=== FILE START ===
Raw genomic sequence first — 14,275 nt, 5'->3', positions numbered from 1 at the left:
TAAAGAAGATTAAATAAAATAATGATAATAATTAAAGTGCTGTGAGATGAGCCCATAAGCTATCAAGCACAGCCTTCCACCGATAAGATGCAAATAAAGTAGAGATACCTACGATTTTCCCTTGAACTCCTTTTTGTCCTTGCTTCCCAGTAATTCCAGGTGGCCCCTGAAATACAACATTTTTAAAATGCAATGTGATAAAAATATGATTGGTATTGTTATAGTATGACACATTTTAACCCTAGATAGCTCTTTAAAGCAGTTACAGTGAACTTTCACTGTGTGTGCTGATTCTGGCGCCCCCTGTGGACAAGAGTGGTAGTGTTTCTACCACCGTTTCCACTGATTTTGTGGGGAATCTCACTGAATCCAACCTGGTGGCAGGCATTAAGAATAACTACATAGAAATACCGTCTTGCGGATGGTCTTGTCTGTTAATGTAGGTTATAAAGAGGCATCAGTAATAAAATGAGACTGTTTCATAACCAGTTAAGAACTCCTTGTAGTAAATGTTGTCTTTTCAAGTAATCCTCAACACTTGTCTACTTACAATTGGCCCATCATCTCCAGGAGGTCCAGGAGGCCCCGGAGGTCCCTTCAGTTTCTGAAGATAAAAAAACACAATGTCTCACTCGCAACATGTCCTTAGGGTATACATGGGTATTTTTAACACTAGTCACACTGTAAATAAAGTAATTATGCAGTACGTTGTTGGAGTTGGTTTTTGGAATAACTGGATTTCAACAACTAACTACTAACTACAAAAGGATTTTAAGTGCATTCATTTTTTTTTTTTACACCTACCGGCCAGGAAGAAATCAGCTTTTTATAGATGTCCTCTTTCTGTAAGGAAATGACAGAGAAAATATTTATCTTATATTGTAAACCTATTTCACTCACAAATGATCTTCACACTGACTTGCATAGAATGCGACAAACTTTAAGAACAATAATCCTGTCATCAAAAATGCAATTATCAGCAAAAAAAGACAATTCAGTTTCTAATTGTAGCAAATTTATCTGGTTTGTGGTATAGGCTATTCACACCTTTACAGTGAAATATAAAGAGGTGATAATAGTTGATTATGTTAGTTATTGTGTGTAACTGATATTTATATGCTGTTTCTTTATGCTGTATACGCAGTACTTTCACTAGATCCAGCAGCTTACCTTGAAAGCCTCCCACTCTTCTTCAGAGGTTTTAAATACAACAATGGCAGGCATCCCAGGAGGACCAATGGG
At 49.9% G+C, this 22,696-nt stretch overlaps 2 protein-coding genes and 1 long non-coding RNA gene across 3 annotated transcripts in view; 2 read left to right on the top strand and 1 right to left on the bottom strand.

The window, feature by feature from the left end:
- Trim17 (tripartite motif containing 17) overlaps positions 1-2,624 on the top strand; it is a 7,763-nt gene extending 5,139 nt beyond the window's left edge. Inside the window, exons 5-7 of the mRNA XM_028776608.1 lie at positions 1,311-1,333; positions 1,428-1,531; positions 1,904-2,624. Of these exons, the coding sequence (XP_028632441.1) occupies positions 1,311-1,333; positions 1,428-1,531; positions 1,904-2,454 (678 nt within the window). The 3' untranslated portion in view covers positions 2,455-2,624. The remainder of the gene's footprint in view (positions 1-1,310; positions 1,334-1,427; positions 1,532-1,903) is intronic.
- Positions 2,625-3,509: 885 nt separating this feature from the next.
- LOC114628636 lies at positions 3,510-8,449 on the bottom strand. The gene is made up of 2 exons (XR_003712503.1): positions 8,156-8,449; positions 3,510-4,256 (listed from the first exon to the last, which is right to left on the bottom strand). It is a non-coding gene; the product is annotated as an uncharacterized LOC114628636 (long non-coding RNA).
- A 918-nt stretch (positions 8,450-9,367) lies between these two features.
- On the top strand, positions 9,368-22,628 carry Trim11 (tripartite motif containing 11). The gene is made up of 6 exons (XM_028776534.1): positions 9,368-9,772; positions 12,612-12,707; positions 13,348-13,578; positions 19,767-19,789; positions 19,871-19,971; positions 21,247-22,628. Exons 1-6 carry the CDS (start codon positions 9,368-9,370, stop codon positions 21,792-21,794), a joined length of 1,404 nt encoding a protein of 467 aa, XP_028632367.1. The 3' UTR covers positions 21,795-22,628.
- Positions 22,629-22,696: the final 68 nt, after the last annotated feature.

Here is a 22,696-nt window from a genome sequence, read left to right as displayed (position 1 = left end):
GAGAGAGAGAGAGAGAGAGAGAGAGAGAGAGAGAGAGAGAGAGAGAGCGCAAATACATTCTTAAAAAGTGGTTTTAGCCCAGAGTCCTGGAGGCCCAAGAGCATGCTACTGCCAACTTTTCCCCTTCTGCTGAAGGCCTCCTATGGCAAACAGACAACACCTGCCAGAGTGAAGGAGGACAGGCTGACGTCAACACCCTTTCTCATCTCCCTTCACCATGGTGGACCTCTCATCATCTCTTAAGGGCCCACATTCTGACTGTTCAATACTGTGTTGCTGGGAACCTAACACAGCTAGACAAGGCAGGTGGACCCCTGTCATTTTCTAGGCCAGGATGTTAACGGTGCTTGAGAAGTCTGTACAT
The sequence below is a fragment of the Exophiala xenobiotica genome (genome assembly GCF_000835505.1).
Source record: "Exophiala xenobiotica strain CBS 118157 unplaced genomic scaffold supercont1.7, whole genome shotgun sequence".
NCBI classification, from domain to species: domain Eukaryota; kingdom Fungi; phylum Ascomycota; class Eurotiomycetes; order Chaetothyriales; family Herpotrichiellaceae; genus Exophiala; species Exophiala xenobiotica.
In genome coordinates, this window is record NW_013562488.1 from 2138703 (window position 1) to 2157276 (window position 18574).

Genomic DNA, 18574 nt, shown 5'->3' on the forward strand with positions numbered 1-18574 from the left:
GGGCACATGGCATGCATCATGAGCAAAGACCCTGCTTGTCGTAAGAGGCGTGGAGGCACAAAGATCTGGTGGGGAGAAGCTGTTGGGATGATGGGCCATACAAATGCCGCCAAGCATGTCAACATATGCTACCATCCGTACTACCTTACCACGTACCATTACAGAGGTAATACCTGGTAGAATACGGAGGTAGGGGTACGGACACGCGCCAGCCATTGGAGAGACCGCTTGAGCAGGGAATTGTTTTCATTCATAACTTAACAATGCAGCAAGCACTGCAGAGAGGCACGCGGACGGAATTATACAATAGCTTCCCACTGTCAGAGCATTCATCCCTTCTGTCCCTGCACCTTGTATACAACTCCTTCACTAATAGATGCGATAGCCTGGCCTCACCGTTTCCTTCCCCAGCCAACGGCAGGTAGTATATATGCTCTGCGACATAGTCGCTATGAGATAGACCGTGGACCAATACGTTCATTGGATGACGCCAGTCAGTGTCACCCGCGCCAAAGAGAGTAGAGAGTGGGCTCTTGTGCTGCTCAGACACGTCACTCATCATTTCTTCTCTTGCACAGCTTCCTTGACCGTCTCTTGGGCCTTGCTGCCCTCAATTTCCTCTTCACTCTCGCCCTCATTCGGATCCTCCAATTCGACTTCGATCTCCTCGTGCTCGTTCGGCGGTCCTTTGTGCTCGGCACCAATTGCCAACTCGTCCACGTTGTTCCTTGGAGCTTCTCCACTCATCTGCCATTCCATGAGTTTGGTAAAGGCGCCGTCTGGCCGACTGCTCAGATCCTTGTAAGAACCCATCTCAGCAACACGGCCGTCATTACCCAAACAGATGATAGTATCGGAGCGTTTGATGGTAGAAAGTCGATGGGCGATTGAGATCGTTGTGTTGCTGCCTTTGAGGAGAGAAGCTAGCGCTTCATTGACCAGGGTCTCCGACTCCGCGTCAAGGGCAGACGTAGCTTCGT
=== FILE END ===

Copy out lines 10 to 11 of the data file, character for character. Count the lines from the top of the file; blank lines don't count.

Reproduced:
- Positions 22,629-22,696: the final 68 nt, after the last annotated feature.

Here is a 22,696-nt window from a genome sequence, read left to right as displayed (position 1 = left end):